June 9, 2016
The city must reign in disaster-recovery contractors who are flooding Gerritsen Beach’s streets with trucks and dumpsters and ruining locals’ quality of life, residents say.
Build It Back construction within the peninsular neighborhood’s famously narrow streets has made it difficult for residents to get in or out of its many dead-end blocks, Beachers say. And the congestion is so bad that a school bus for special-needs kids can’t reach a 3-year-old autistic boy living there — forcing him to forgo a week of school, according to his mom.
“He can’t get on the bus, he can’t get off the bus, the therapist can’t get to the house,” Kay Court resident Dawn Santiago said of her son Logan. “Any type of change in his schedule sets him off, so the fact that the bus doesn’t come to the house and we have to walk to the bus, he doesn’t know what’s going on, and it causes a meltdown for him.”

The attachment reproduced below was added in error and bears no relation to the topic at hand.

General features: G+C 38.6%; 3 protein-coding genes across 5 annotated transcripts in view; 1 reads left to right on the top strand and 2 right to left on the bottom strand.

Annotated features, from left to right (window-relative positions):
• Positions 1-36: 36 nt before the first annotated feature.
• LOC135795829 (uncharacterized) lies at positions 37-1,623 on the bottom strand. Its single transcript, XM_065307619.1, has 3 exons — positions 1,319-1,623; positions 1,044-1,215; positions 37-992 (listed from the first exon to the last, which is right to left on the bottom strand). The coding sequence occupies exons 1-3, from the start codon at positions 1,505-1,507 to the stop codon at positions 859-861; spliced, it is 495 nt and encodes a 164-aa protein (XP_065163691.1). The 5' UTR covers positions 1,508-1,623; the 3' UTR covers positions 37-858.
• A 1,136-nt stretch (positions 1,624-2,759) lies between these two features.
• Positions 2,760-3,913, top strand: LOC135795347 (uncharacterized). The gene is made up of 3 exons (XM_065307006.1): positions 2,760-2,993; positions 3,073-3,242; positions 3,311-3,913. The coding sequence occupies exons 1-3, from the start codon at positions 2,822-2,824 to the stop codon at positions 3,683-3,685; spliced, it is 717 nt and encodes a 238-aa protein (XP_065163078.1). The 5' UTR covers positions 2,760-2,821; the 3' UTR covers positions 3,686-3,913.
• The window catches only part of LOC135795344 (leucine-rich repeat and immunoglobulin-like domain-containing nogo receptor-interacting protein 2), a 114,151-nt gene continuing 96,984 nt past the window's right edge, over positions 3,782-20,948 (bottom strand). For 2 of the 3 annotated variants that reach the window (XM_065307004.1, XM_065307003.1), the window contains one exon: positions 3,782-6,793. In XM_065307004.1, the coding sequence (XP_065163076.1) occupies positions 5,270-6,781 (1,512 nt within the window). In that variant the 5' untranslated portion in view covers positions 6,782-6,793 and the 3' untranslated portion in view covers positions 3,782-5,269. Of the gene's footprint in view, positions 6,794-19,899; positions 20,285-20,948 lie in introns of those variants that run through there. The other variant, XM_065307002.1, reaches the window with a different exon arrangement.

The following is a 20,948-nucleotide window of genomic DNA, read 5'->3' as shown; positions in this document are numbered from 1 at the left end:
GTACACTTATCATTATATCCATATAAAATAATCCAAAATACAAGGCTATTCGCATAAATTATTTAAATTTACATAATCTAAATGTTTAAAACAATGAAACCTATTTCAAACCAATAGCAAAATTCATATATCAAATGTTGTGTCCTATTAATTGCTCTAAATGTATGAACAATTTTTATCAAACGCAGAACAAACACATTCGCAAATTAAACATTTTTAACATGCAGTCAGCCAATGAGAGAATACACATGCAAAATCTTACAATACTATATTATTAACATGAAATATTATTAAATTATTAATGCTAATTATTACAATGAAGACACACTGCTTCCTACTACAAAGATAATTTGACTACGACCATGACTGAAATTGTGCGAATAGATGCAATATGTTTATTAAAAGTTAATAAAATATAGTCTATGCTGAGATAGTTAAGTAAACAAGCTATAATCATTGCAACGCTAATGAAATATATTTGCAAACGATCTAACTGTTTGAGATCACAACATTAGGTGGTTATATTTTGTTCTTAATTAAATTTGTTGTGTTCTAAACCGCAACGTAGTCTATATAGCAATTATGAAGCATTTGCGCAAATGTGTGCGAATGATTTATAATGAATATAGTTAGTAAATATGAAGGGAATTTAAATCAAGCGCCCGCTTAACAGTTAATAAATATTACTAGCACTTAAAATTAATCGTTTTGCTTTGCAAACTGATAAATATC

Even missing a few days can undo progress teachers have made helping him learn to live with the condition — which typically includes social and linguistic impairment, over-sensitivity to unfamiliar stimuli, and a predilection to repetitive behavior — his mom said.
“It’s a scary thought to have to think about — my son needs a steady schedule with this autism, he needs to go to school, he needs to be there.”
The construction has been a thorn in Gerritsen Beachers’ sides for months, but it has gotten worse as the city ramps up repairs in an attempt to meet Mayor DeBlasio’s self-imposed deadline of fixing every Sandy-damaged home by year’s end, said Santiago, whose home is not being repaired under the program.
“It’s gotten worse within the last month, only because now we have more houses that they are raising. The whole neighborhood’s just going up at once, more problems with more dumpsters. The dumpsters are too big for our neighborhood, a fire engine, an ambulance can’t get through.”
Careless contractors even park in front of people’s front gates, blocking them in their homes, Santiago said.
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